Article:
Customer relationship management (CRM) software is undergoing an evolution, thanks to demand for innovation in an industry that is ready for change. Case in point: Gartner reported that CRM software sales reached $26.3 billion in 2015 — up 12.3 percent from 2014. Now, combine this with recent data collected by Strategy Analytics, which points to an expected increase in the global mobile workforce — 38.8 percent of the total workforce in 2016 to 42.5 percent in 2022. The confluence of these two data points indicates one thing for 2017: greater expectations for mobile CRM — next year and beyond.
Eventually, mobile CRM will become the most common use case for CRM, while desktop CRM will be more specialized and relegated to specific tasks. But before we get to that point, mobile CRM must become a more robust mobile platform, not just bolted-on mobile components or extension apps that are essentially “CRM that you bring with you.”
To date, only a handful of vendors provide a mobile application that not only truly fits the smartphone or tablet screen but is also linked to the core CRM. The complete mobile CRM experience via a real mobile platform encompasses three main features and capabilities: geolocation, machine learning and predictive analytics, and the ability to develop and deploy via mobile software development kits (SDKs). Let’s look at each a bit more closely.
Integrated into a mobile CRM platform, geolocation will enable CRM that “knows” where you are and how to organize your day. For example, when traveling, geolocation can suggest customers or prospects that are close by and forward their current contact information and account status. The geolocation-enabled mobile CRM application also should include notes from previous visits with the customer, how long they’ve been a customer, their level of satisfaction — in short, any information that will provide a complete picture of the customer or prospect. Armed with this information, the mobile professional is armed with everything he or she needs when walking into a meeting with a customer or prospect.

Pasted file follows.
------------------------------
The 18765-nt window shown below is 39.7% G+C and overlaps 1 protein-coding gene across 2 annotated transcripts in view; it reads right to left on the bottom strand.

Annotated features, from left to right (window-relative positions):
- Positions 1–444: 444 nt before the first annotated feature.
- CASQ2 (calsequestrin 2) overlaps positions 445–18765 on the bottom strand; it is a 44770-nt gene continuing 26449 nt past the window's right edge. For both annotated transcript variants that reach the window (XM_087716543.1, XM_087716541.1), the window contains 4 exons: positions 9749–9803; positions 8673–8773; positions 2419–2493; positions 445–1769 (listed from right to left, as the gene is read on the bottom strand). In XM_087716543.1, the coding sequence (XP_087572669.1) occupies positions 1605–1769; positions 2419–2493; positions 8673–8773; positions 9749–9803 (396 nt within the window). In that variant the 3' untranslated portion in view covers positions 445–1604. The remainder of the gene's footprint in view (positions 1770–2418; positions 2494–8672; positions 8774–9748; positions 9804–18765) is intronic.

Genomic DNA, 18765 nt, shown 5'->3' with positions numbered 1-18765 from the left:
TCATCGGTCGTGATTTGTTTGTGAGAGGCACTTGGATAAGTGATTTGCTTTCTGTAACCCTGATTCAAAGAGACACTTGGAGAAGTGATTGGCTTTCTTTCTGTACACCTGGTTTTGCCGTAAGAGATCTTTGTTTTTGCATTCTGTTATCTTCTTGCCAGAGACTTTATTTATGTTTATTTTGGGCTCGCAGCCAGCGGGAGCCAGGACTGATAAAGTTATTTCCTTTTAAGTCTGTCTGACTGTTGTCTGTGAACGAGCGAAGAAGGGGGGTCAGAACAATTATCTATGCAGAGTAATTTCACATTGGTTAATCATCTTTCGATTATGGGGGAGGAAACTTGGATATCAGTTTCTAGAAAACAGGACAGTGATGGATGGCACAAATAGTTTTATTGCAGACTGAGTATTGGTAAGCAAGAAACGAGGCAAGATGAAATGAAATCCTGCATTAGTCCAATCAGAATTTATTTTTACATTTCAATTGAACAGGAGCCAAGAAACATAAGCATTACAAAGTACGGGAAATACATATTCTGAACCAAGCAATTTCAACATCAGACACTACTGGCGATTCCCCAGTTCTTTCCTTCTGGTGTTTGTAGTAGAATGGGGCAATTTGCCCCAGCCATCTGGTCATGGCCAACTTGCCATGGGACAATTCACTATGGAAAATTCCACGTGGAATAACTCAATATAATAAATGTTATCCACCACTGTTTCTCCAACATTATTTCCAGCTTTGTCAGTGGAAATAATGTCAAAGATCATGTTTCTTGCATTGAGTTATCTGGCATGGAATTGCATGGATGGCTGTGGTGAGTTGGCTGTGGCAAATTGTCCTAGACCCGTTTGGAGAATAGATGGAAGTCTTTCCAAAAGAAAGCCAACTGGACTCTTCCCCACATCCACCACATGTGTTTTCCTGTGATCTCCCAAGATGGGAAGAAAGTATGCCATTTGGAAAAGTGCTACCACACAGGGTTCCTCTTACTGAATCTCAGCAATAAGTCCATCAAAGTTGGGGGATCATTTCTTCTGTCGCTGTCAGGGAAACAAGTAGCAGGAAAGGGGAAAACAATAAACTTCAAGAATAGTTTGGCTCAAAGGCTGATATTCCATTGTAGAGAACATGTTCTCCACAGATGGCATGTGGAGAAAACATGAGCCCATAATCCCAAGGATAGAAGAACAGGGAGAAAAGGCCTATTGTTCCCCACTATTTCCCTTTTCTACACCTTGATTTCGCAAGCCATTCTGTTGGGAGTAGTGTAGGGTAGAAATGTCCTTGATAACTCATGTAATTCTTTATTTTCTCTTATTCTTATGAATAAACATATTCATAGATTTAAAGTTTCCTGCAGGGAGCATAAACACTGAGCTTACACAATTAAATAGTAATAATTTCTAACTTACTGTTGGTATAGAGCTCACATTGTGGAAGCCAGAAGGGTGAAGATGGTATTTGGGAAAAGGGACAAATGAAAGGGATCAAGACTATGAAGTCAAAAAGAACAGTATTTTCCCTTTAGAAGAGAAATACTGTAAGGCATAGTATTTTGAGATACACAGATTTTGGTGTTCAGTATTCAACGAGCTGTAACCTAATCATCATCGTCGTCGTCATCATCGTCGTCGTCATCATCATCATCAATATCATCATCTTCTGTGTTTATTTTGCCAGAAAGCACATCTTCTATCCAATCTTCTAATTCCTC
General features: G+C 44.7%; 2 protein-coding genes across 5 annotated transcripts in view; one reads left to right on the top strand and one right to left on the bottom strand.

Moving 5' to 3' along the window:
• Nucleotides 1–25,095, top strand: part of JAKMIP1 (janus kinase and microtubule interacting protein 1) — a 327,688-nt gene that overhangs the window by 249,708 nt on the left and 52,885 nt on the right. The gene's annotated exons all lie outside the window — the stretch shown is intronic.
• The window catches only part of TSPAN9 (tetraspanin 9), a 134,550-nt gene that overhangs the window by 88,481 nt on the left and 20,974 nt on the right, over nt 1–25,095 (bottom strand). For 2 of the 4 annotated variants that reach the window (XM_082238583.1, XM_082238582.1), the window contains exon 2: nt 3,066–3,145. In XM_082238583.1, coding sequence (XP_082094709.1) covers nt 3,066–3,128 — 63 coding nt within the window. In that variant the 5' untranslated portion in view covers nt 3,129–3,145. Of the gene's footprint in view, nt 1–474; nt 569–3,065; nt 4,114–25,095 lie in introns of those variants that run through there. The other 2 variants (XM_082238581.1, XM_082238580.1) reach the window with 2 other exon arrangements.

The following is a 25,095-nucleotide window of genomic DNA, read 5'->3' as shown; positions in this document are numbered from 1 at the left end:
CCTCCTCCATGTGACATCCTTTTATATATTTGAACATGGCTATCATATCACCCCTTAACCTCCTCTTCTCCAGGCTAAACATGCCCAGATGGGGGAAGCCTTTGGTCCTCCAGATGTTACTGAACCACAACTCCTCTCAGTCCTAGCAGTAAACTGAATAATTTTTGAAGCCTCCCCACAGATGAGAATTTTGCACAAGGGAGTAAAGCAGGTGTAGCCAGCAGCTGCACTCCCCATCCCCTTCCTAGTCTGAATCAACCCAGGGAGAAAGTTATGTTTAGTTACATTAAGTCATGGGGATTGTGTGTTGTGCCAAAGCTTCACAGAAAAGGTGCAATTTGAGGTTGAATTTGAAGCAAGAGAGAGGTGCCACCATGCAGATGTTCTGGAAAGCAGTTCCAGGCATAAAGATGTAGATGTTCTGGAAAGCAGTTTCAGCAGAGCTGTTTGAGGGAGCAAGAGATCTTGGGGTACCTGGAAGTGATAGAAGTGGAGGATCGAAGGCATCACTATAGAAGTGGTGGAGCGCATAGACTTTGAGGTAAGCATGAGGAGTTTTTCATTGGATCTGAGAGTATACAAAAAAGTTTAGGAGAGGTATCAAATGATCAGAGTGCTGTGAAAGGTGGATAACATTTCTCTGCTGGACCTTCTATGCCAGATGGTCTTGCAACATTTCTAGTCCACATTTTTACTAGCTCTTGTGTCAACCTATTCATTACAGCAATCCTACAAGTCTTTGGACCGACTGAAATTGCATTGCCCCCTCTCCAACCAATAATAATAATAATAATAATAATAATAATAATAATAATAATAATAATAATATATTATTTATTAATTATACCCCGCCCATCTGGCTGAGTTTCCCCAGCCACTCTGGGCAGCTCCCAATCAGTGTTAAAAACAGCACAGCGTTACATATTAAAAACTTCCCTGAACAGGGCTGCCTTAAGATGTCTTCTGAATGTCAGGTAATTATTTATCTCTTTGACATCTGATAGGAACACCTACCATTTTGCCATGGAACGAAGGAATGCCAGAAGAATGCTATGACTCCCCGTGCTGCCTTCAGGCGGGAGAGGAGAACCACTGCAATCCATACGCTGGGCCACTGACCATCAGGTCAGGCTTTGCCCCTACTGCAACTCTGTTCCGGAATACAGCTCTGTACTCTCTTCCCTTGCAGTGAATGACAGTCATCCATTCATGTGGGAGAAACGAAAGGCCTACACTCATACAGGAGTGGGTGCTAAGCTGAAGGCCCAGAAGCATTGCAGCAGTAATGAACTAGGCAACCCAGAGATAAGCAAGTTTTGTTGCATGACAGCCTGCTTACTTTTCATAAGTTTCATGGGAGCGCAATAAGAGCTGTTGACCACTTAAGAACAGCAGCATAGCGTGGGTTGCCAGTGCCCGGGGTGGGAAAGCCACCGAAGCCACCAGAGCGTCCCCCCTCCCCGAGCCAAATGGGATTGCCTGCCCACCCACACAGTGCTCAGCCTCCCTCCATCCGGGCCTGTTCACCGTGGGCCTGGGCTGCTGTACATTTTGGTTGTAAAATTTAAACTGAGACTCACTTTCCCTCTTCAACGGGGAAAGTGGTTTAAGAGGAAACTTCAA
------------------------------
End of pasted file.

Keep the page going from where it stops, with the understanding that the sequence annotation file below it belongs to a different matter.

Machine learning and predictive analytics
The complete mobile CRM experience isn’t just about delivering critical information as it’s needed. It also encompasses advising the mobile professional on his or her next step. These “digital assistants” —powered by machine learning and predictive analytics — intelligently guide users toward deepening customer relationships by gleaning information from outside data sources such as Facebook, LinkedIn and Twitter. As part of machine learning and predictive analytics, natural language processing assists by turning voice files and text into actionable items, helping the mobile professional prioritize, complete tasks and close deals.
The ability to customize (add, modify and brand specific features) per a company’s unique needs remains important, making mobile SDKs a critical consideration in 2017. Companies should look for mobile SDKs like SugarCRM’s that help them reimagine their mobile strategies in new, exciting and unlimited ways. Historically, there has been a lot of added expense involved in building an integrated mobile CRM application like this. But next year, companies should expect creating customer-focused mobile experiences to not only be fast and easy but also cost-effective.
Meeting customer expectations and creating a seamless user experience aren’t anything new in terms of goals for mobile CRM in the New Year — and let’s face it, countless companies across industries have those goals in common. What is new is the way forward-thinking CRM software vendors are using engineering, machinery, tools and computing to power features, functionality and capabilities for a wholly new mobile CRM experience. For 2017, companies shouldn’t settle for the status quo; rather, they should strive to find a purpose-built, mobile CRM platform that is intelligent, customized and primed to boost the mobile professional’s effectiveness and productivity.
Martin Schneider is vice president of corporate communications at SugarCRM. He has spent the past two decades as a journalist, analyst and marketer in the CRM industry. His prior experience includes that of enterprise software analyst for the 451 Group and news editor for CRM Magazine. Martin is a passionate, vibrant voice speaking to the value of putting customers first and leveraging modern technology to do so. Follow him on Twitter.